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World Heart Day: Maharashtra sees 163 heart transplants in five years

September 29 is World Heart Day. Doctors say there have been very few Covid-related deaths among the 163 patients in the state who have had a heart transplant in the last five years

Written by Anuradha Mascarenhas | Pune |
Updated: September 28, 2021 9:28:29 pm
hypertension in children, health, stress, obesity in children, children and hypertension, parenting, indian express, indian express newsAccording to public health estimates, the silent epidemic of heart disease is the number one cause of mortality among Indians. (Source: Getty/Thinkstock)

— Barely two months after his heart transplant in 2017, Ravikant Thoke, a sales manager at a pharma firm in the city, could commence work. Four years and a Covid-19 recovery later, the 44-year-old continues to travel with ease for business for a fortnight every month.

— Shalini Panchal, who turned 51 recently, underwent a heart transplant nine months ago and recovered from Covid-19 after a fortnight-long treatment in the ICU this year.

— Solapur-based Ujwala Kashid, 54, underwent the first heart transplant performed in March 2017 in Pune. She recalls how difficult it was then to even walk a few steps without getting breathless. Four years later, she travels to Pune to meet her son and help him raise her grandchild.

— Pooja Shinde, 34, who has had a “diseased heart” for long, says a transplant improved her quality of life. She now works from home for a corporate firm.

Across the state, as many as 163 heart transplants have been performed in the last five years — a majority of them in Mumbai and Pune. Experts say that some of these recipients had contracted Covid during the pandemic but deaths due to the infection have been rare.

Recovery after transplant can be challenging and while getting the most from a new heart and ensuring quality of life requires a strong commitment, cardiologists, on the occasion of World Heart Day (September 29), have appealed to everyone to improve their heart health and keep diseases at bay.

According to public health estimates, heart disease is the number one cause of mortality and a silent epidemic among Indians.

Dr Jagdish Hiremath, noted cardiologist at the heart transplant department at Ruby Hall Clinic, which has performed the largest number of heart transplants in Pune, said this procedure is mainly for patients with end-stage disease. “These are immuno-suppressed patients and like other transplant patients, they can catch infection quickly. However, if they are fine without any complications by the end of the year (of the transplant), then everything has fallen in place,” Dr Hiremath said.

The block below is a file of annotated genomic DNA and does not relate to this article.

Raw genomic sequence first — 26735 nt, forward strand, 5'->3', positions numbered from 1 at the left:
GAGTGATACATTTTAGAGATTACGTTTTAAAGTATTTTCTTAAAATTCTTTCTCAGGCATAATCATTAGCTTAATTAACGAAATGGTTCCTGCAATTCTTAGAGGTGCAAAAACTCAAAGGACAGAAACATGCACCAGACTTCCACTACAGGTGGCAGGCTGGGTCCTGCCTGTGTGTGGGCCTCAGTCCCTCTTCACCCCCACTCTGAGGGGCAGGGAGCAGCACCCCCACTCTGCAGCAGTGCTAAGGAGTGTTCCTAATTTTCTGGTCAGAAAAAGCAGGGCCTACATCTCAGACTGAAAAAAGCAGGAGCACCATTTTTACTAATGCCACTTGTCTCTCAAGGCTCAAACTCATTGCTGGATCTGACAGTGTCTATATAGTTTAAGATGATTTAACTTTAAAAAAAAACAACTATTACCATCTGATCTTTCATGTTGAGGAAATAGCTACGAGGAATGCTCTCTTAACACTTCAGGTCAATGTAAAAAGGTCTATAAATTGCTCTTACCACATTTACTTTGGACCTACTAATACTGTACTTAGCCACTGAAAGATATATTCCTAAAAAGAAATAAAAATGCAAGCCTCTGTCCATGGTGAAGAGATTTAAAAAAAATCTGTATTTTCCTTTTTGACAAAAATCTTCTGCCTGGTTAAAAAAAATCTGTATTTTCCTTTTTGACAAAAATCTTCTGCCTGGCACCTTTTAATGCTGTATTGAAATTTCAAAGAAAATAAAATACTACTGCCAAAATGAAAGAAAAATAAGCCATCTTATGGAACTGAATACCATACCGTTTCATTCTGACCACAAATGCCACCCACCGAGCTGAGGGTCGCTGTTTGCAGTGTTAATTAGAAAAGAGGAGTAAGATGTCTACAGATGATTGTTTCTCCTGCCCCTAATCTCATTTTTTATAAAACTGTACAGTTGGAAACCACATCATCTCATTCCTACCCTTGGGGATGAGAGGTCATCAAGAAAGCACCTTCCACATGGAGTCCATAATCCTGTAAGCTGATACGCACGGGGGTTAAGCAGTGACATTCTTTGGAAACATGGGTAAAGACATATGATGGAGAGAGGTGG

One of the most significant risks after a heart transplant is the body rejecting the donor’s heart. Dr Manoj Durairaj, Director of heart transplant programme at Sahyadri Hospital, who has been involved in 25 heart transplant operations across various hospitals, said that selection of the right recipient for the donor heart is important. “If the patient has been stable with medication then we choose as young a donor as possible. Post-operative outcome depends on the selection of the donor heart,” Dr Durairaj said.

Cardiologists, however, made a strong case for making efforts to prevent diseases and also ensure that the cost of the therapy is affordable.

In Pune, according to Aarti Gokhale, central coordinator, Zonal Transplant Coordination Committee (ZTCC), said there were a total of 35 heart transplants in the Pune region since 2017. Heart transplant patients may be at increased risk of mortality from Covid-19 due to co-morbidities, she added.

Dr Abhijit Lodha, physician at Ruby Hall Clinic, said the hospital had seen four heart transplant patients who had been infected with Covid-19. “Three patients recovered. One patient, who had gone back to his place in Raigad district, had not taken the immuno-suppressant drugs regularly. Post-transplant care is essential,” Dr Lodha added.

Dr Akash Shukla, Joint Director, Regional Organ and Tissue Transplant Organisation, said, “People impacted with Covid were few and there were not many deaths.” Dr Shukla said while an approximate 40 heart transplants took place each year from 2017 to 2019, the numbers declined owing to the Covid-19 pandemic. “However, awareness has to be stepped up as not many know about heart transplant operations,” Dr Shukla told The Indian Express.

“We have all the technology to perform a heart transplant but these devices are costly. They also need maintenance. Preventing heart disease is important,” said Dr A G K Gokhale, a recipient of Padma Shri and former President of Indian Society for Heart and Lung Transplantation.

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